Regulating Short Term Rentals Policy Brief

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39 thoughts on “Plan would end permanent Airbnb-style rentals in Seattle

  1. Here is a great example of the saying “Self government won’t work without self discipline”. The intent of AirBnB and the like is to rent a spare room or a cot for short term stays. Those few that make this a source of full time income are the ones that invite regulations. The same can be said of ride share services. Some are operating as unregulated taxis, which will and must lead to laws that level the field.

    • This. People get greedy and ruin something that was helpful to many on both sides of the AirBnB (and Uber/Lyft) equation.

      I don’t believe that these restrictions will help with adding affordable housing in Seattle one bit – but I do support full time rentals being taxed and licensed for what they are.

      I wonder how this will impact the Rockland residency – I LOVE their model of financing a couple of months of free artist housing by renting the house out the rest of the year. I would hate to see something so creative and awesome (and NEEDED for artists and the culture of this city) disappear.

  2. What I don’t understand is that with avg 100 nights rentals per year how you would make enough to replace a steady rental income. Add the hassle of cleaning, reviews, new people showing up endlessly etc etc. the more properties that list, also push down price. Other locales (Santa Monica etc) have restricted it to owner occupier, so not a lot new here ?

    • Have you checked the prices? I’ve checked to compare with hotels such as in SF and AB&B is $300 a night to stay in a decent neighborhood which is about the same or more than Trivago for a four star hotel but AB&B adds all the hassle of proving you are reputable via FB pages and followers and all that invasive crap rather than just here’s my credit card number. Seattle has similar prices as SF. $300 x 100 nights, you do the math.

  3. What about house owned by developers who make them available via sites like vrbo.com for short-term rentals while waiting for city permits to redevelop the property? Certainly that is better than leaving them empty!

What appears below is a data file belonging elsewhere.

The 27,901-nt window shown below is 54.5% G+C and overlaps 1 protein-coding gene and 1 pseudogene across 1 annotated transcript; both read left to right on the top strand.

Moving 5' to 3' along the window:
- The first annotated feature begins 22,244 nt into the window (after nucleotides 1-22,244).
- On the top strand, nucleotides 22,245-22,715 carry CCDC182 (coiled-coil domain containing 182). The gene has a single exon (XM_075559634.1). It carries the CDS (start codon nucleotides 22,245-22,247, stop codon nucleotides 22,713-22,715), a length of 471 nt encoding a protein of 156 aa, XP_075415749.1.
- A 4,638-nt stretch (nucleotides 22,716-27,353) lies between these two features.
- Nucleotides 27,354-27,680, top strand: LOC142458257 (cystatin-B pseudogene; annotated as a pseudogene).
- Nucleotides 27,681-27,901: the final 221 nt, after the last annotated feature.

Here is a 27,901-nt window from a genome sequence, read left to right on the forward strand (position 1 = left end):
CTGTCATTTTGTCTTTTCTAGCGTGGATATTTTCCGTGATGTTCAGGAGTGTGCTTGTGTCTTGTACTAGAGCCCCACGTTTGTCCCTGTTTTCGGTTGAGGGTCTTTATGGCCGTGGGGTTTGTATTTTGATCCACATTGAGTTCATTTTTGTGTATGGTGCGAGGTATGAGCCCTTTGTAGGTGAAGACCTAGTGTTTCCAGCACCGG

4. This would be absolutely devastating for me. I commented on a recent post about this, so forgive me if you just read this, but I live in an old Capitol Hill building. There are about 20-something units in the building and a handful of them are short-term rentals advertised through Airbnb and the like. The rest have long-time regular tenants like myself. The prices for the short-term rentals are the normal high prices tourists are willing to pay. It seems like they are always occupied and good money is made by these units. In turn, myself and my fellow regular tenants pay a completely reasonable price for our apartments – it’s the short term rentals and tourists that have eaten up the increase in property taxes etc over the years, not us. The owners have all the proper permits and pay all the appropriate fees. This building is completely independently owned and operated, everyone knows everyone, you get birthday cards from the landlord, etc. And in our little corner of Capitol Hill, Airbnb works. Yes, four or five apartment units on Capitol Hill are off-market. But if they were converted to regular units, I have no doubt that we would see rent hikes that price us out and the number of working class young people that folks in the CHS comments speak of wistfully in the past tense would dwindle even more.

    • Without a doubt the units you speak of could be rented to other working class folks like yourself. And obviously hundreds (I am guessing thousands) of units are being denied to the actual citizens who live and work here. What about entire buildings on airbnb or management companies/individuals who have dozens of listings? His do you feel about them? I am sure that a LOT of condo and apartment dwellers will be breathing a sigh of relief to no longer be living in the equivalent of a hotel.